The Volokh Conspiracy
Mostly law professors | Sometimes contrarian | Often libertarian | Always independent
John Tate and Jesse Benton — President Trump granted John Tate and Jesse Benton full pardons. This action is supported by Senator Rand Paul and Lee Goodman, former Chairman of the Federal Election Commission. Both Mr. Tate and Mr. Benton were convicted based on indirect campaign payments to a state Senator. According to Mr. Goodman, the reporting law violated was unclear and not well established at the time. Each individual received 6 months home confinement and 2 years' probation.
Trump did not pardon Kent Sorenson, who was also implicated in those offenses. In 2015, Sorenson plead guilty to concealing payments from the Paul campaign, and obstructive justice. Two years later, U.S. District Court Judge Robert Pratt sentenced Sorenson to two years in prison.
Apparently, the Associated Press called Pratt about the pardons of Tate and Benton–even though he did not preside over those cases. The only link was Sorenson. The AP was really, really digging, hoping some judge, any judge, would say something about Trump. Regrettably, Judge Pratt opened up.
A federal judge in Iowa who has warned against political corruption is ridiculing President Trump's pardons, including those issued to convicted Republican campaign operatives and former members of Congress.
"It's not surprising that a criminal like Trump pardons other criminals," senior U.S. District Judge Robert Pratt of the Southern District of Iowa told The Associated Press a brief phone interview Monday. In a bit of humor, he said: "But apparently to get a pardon, one has to be either a Republican, a convicted child murderer or a turkey."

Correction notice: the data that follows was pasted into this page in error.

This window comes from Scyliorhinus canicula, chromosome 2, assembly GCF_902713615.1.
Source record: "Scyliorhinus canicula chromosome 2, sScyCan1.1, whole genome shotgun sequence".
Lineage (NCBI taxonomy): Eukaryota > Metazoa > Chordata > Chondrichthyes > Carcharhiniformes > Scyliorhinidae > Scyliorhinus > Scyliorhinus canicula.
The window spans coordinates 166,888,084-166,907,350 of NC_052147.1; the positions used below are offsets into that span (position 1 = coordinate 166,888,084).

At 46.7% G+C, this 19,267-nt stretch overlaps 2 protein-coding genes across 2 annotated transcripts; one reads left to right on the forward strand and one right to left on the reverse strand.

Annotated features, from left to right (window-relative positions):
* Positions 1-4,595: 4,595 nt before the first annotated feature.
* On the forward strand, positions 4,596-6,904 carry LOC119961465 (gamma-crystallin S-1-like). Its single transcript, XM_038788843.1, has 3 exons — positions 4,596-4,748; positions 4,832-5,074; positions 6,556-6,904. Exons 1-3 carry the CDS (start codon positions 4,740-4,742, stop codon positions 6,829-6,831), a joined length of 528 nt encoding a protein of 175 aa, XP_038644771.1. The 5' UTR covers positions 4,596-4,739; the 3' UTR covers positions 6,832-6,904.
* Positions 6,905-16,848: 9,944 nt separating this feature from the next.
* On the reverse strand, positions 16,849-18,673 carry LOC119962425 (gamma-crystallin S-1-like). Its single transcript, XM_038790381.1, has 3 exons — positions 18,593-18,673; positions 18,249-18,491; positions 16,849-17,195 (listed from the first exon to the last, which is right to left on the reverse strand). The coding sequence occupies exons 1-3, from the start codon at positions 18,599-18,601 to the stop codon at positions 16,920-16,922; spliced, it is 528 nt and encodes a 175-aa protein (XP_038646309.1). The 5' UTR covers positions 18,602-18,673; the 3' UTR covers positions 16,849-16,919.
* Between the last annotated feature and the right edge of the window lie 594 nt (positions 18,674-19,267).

These comments are utterly inappropriate. He called the President a "criminal." I understand that blue checkmarks see no problem with liberally libeling Trump as a criminal, even though there has been no final conviction, let alone any criminal charges. But a federal judge must know better. The presumption of innocence is a bedrock principle of our judicial system. If this was an attempt at humor, Judge Pratt failed, miserably. And really, his comment makes no sense. The only people who receive pardons are criminals. Of course the President pardons criminals. The fact that every President has pardoned a criminal does not make the President a criminal. (Update: The pardoned Blackwater contractors were in fact convicted of murdering children). There are also many people who were incarcerated for drug offenses who are almost certainly not Republicans. Judge Pratt should be embarrassed.
Pratt also made a gratuitous comment about the Emoluments Clauses–an issue that is currently pending before the Supreme Court:
He noted that the framers of the U.S. constitution sought to stop U.S. officials from "enriching themselves" while in office by banning gifts and payments from foreign powers. Ongoing lawsuits have accused Trump of illegally profiting off the presidency through his luxury Washington hotel. A White House spokesman declined comment on Pratt's remarks.
I suppose the one plus side of this incident is that only one judge–so far–was willing to talk to the press. I hope there are not more. Judges should never, ever, talk to reporters.